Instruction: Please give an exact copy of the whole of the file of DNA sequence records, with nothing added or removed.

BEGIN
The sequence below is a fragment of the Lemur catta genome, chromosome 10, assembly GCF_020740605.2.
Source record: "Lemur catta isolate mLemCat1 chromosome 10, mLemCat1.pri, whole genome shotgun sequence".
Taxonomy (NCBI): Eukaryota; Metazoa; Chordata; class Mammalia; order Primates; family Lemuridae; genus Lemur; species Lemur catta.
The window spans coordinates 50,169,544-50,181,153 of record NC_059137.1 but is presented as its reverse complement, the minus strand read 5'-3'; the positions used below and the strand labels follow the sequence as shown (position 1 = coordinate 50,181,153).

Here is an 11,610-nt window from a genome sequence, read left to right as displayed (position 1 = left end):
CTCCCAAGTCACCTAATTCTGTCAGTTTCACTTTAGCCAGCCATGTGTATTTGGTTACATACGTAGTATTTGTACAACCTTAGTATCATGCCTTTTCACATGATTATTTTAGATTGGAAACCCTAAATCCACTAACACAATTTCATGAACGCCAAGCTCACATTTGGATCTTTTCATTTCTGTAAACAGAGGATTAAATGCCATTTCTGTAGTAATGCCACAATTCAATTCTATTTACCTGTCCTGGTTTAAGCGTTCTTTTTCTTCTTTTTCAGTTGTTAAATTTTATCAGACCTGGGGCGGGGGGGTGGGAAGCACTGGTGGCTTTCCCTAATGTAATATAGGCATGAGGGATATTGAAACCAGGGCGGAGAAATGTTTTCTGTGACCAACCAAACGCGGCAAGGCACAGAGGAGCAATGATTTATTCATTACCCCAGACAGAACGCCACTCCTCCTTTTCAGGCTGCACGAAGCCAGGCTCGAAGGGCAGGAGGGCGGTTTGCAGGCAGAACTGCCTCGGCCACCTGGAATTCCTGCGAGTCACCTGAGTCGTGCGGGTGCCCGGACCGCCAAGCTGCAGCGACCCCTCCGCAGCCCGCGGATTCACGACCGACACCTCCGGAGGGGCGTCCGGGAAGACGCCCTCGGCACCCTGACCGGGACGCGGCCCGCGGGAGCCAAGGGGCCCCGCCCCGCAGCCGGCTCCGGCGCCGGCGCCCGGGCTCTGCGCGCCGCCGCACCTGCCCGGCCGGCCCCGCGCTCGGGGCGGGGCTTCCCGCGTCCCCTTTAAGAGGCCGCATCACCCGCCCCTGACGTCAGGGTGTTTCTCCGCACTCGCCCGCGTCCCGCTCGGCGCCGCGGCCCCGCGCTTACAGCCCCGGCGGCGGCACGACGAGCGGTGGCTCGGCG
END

The sequence below is a fragment of the Lemur catta genome, chromosome 10, assembly GCF_020740605.2.
Source record: "Lemur catta isolate mLemCat1 chromosome 10, mLemCat1.pri, whole genome shotgun sequence".
Taxonomy (NCBI): Eukaryota; Metazoa; Chordata; class Mammalia; order Primates; family Lemuridae; genus Lemur; species Lemur catta.
The window spans coordinates 50,169,544-50,181,153 of record NC_059137.1 but is presented as its reverse complement, the minus strand read 5'-3'; the positions used below and the strand labels follow the sequence as shown (position 1 = coordinate 50,181,153).

Here is an 11,610-nt window from a genome sequence, read left to right as displayed (position 1 = left end):
CTCCCAAGTCACCTAATTCTGTCAGTTTCACTTTAGCCAGCCATGTGTATTTGGTTACATACGTAGTATTTGTACAACCTTAGTATCATGCCTTTTCACATGATTATTTTAGATTGGAAACCCTAAATCCACTAACACAATTTCATGAACGCCAAGCTCACATTTGGATCTTTTCATTTCTGTAAACAGAGGATTAAATGCCATTTCTGTAGTAATGCCACAATTCAATTCTATTTACCTGTCCTGGTTTAAGCGTTCTTTTTCTTCTTTTTCAGTTGTTAAATTTTATCAGACCTGGGGCGGGGGGGTGGGAAGCACTGGTGGCTTTCCCTAATGTAATATAGGCATGAGGGATATTGAAACCAGGGCGGAGAAATGTTTTCTGTGACCAACCAAACGCGGCAAGGCACAGAGGAGCAATGATTTATTCATTACCCCAGACAGAACGCCACTCCTCCTTTTCAGGCTGCACGAAGCCAGGCTCGAAGGGCAGGAGGGCGGTTTGCAGGCAGAACTGCCTCGGCCACCTGGAATTCCTGCGAGTCACCTGAGTCGTGCGGGTGCCCGGACCGCCAAGCTGCAGCGACCCCTCCGCAGCCCGCGGATTCACGACCGACACCTCCGGAGGGGCGTCCGGGAAGACGCCCTCGGCACCCTGACCGGGACGCGGCCCGCGGGAGCCAAGGGGCCCCGCCCCGCAGCCGGCTCCGGCGCCGGCGCCCGGGCTCTGCGCGCCGCCGCACCTGCCCGGCCGGCCCCGCGCTCGGGGCGGGGCTTCCCGCGTCCCCTTTAAGAGGCCGCATCACCCGCCCCTGACGTCAGGGTGTTTCTCCGCACTCGCCCGCGTCCCGCTCGGCGCCGCGGCCCCGCGCTTACAGCCCCGGCGGCGGCACGACGAGCGGTGGCTCGGCG